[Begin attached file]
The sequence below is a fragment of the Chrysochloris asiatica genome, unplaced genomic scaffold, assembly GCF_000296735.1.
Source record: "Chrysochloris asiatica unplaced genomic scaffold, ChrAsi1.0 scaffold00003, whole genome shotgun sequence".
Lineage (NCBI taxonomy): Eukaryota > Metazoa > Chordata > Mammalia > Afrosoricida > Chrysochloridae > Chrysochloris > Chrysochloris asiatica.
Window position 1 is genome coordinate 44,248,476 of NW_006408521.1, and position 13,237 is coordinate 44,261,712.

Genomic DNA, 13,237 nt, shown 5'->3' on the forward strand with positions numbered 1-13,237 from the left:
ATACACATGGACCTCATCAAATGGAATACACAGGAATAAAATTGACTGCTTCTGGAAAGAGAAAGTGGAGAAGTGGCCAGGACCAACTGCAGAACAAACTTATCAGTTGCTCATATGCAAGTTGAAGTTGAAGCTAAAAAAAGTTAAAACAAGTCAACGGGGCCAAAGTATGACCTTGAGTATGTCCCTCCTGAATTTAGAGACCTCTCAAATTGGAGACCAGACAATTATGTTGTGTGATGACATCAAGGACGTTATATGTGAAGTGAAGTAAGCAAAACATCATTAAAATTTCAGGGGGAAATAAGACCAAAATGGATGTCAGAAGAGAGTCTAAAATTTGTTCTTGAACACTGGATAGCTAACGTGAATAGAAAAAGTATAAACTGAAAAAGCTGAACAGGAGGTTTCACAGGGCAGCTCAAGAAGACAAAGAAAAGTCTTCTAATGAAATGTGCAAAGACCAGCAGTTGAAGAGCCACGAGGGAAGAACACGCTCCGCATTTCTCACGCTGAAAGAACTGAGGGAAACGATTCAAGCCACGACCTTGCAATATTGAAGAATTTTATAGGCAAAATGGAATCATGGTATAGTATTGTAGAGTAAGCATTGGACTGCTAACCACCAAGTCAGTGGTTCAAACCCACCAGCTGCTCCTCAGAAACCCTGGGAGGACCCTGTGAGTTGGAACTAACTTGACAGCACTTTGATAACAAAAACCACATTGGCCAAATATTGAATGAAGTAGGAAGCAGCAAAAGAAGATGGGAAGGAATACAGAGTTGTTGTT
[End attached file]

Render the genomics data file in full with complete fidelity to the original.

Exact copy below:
The sequence below is a fragment of the Chrysochloris asiatica genome, unplaced genomic scaffold, assembly GCF_000296735.1.
Source record: "Chrysochloris asiatica unplaced genomic scaffold, ChrAsi1.0 scaffold00003, whole genome shotgun sequence".
Lineage (NCBI taxonomy): Eukaryota > Metazoa > Chordata > Mammalia > Afrosoricida > Chrysochloridae > Chrysochloris > Chrysochloris asiatica.
Window position 1 is genome coordinate 44,248,476 of NW_006408521.1, and position 13,237 is coordinate 44,261,712.

Genomic DNA, 13,237 nt, shown 5'->3' on the forward strand with positions numbered 1-13,237 from the left:
ATACACATGGACCTCATCAAATGGAATACACAGGAATAAAATTGACTGCTTCTGGAAAGAGAAAGTGGAGAAGTGGCCAGGACCAACTGCAGAACAAACTTATCAGTTGCTCATATGCAAGTTGAAGTTGAAGCTAAAAAAAGTTAAAACAAGTCAACGGGGCCAAAGTATGACCTTGAGTATGTCCCTCCTGAATTTAGAGACCTCTCAAATTGGAGACCAGACAATTATGTTGTGTGATGACATCAAGGACGTTATATGTGAAGTGAAGTAAGCAAAACATCATTAAAATTTCAGGGGGAAATAAGACCAAAATGGATGTCAGAAGAGAGTCTAAAATTTGTTCTTGAACACTGGATAGCTAACGTGAATAGAAAAAGTATAAACTGAAAAAGCTGAACAGGAGGTTTCACAGGGCAGCTCAAGAAGACAAAGAAAAGTCTTCTAATGAAATGTGCAAAGACCAGCAGTTGAAGAGCCACGAGGGAAGAACACGCTCCGCATTTCTCACGCTGAAAGAACTGAGGGAAACGATTCAAGCCACGACCTTGCAATATTGAAGAATTTTATAGGCAAAATGGAATCATGGTATAGTATTGTAGAGTAAGCATTGGACTGCTAACCACCAAGTCAGTGGTTCAAACCCACCAGCTGCTCCTCAGAAACCCTGGGAGGACCCTGTGAGTTGGAACTAACTTGACAGCACTTTGATAACAAAAACCACATTGGCCAAATATTGAATGAAGTAGGAAGCAGCAAAAGAAGATGGGAAGGAATACAGAGTTGTTGTT